Ronnie Romero – Raised on Radio (Album Review)

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At this point, we are fairly old friends with Ronnie Romero at Sonic Perspectives. He is comforting and familiar, like your favorite jeans, or football with dad. Which he should be, really, since he is seemingly everywhere in melodic rock and metal these days. When he is not fronting Ritchie Blackmore’s Rainbow, or providing vocals for Michael Schenker, he is the perennial face of Spanish metal act Lords of Black. When he isn’t busy with all that, Primal Fear’s Magnus Karlsson has him on speed-dial for his Free Fall project. Oh, did we mention stepping into some Turner-sized shoes in a project called Sunstorm? Yeah, that too.

As we move past the unfortunate last two years for the music scene, things are admittedly a little slow for rock and roll, especially international touring. The logistics remain pretty painful, and many venues are still shaking off the dust. It is perhaps with this in mind that Frontiers Records and Ronnie decided now is as good a time as any to take advantage of a little extra free time and check off a box from Ronnie’s personal to-do list: recording an album of classic covers.

As 2022 brings us an album titled “Raised on Radio” for the first time since 1986, it is worth noting that Ronnie and the label have opted to mostly pursue the deeper cuts of the bands being covered, rather than the typical bar-band A-side singles. If this was a Queen Greatest Hits album, this one would be Volume II. For example, the album opens with Grand Funk Railroad’s “Sin’s a Good Man’s Brother,” which opened the band’s 1970 “Closer to Home” album, but is generally overlooked by the band’s greatest hit compilations.

We have no intention of squandering your valuable time with deep scrutiny of songs you have already heard. Here’s the highlights. The album sounds very modern, and up-to-date. We blame our other old friend Alessandro Del Vecchio for this. Of course, he provides his stellar keyboard work, but the most noteworthy contribution might be his mixing and production. On an album of covers reaching back into the 70s and 80s (or even the 60s, in the case of Dylan/Hendrix and “All Along the Watchtower”), the instruments, the amping, the mics, and the mix all launch the songs into a fresh contemporary feel, even before Ronnie steps up to the microphone. From the first track, which normally is quintessential classic rock sound, from the straining speaker cones a la Townshend, to the booming bass guitar, has now been distilled into something tighter and heavier. Even the layered guitar parts of the original, which were very Allman Brothers in nature, now have a feel much more like the last couple minutes of Sabbath’s “War Pigs,” although harmonized in a manner much more like mid-80s Maiden, when Dave, H, and Arry would all get up on the stage monitor and do amazing harmonies. Imagine all that happening, but in a cleaner presentation than the golden age of Maiden and Sabbath. And definitely Grand Funk Railroad.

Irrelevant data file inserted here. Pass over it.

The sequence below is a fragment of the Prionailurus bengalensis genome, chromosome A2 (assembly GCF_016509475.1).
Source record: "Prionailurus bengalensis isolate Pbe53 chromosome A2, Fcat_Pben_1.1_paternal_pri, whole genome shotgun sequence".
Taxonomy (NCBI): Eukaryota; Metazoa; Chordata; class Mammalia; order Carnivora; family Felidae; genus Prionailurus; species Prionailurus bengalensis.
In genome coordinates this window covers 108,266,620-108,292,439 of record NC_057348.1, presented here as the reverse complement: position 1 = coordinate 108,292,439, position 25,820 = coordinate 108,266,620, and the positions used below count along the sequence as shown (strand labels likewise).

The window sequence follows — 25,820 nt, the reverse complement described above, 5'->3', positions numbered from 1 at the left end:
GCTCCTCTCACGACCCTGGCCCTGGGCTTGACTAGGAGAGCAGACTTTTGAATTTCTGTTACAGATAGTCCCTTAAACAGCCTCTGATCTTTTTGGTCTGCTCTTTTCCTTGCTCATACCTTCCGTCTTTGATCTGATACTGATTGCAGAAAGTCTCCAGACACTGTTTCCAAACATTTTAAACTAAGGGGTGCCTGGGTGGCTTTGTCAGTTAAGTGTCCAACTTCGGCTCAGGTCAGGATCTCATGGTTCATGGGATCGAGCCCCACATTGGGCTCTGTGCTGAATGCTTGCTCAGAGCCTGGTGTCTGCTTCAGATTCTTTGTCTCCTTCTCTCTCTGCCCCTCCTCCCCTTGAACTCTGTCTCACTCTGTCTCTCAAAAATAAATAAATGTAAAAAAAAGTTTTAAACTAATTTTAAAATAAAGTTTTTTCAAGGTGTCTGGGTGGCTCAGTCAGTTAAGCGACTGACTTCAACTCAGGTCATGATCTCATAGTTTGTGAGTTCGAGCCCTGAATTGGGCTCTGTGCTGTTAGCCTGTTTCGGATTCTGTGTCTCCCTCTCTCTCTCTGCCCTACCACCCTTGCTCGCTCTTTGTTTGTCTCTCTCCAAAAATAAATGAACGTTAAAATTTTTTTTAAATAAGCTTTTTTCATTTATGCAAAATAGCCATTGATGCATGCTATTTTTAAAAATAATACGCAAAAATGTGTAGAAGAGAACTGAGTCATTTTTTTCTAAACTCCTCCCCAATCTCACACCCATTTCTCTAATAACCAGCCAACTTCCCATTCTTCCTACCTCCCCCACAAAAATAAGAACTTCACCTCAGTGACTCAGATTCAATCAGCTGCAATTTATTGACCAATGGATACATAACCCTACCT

“Raised On Radio” Album Artwork

Ronnie’s voice, of course, remains the cornucopia at the center of this holiday spread. We think the “man in black” (Blackmore, not Cash) would agree with the sentiment that Romero’s voice is a gift that just keeps on giving. He infamously described Ronnie’s voice as the best parts of Dio and Mercury, and that is the beginning of a summary. The rest lies in hearing it for yourself. For the most part, the vocals of the album are, as one would expect, the vocal styles of many of the great singers of rock history, as filtered through the Ronnie Romero prism. The deep cut “Backstreet Love Affair” from Survivor’s modestly-successful “When Seconds Count” album no longer sounds like the beloved Jimi Jamison. It sounds like Ronnie Romero. By the time you make it two or three tracks into this collection, it becomes apparent that if you are a devotee of some of these original tracks, it’s not a given that you will prefer or even enjoy the Romero interpretations. Such things are inescapably subjective, after all. However, it is reasonable to assume that if one is a fan of Romero’s body of work, and therefore almost certainly a rock and metal aficionado, then these tracks will be like sugar on strawberries.

The prevailing theme throughout the album is one of amping up and generally supercharging the classics. The blues-infused Bad Company “Dangerous Age” album becomes anthemic heavy metal when the band covers “No Smoke Without a Fire.” Ronnie handles himself admirably on “I was Born to Love You,” although his voice would probably lend itself even better to other Queen tracks. Extra brownie points to the guitar tracks really capturing the May vibes. Unsurprisingly Ale nails the piano parts of “Play the Game Tonight” by Kansas, and while this may have been the album where the band lost Steve Walsh, this cover may have reclaimed that level of vocal glory with Ronnie’s performance. Of course, while any reference to the lovely Carolinas is always welcome, invoking Ronnie James Dio is even better. So it is that the cover of “Carolina County Ball” by Elf is an interesting incident of a metal band covering a classic rock band trying to capture Southern-fried boogie-woogie feel. And yet somehow it works.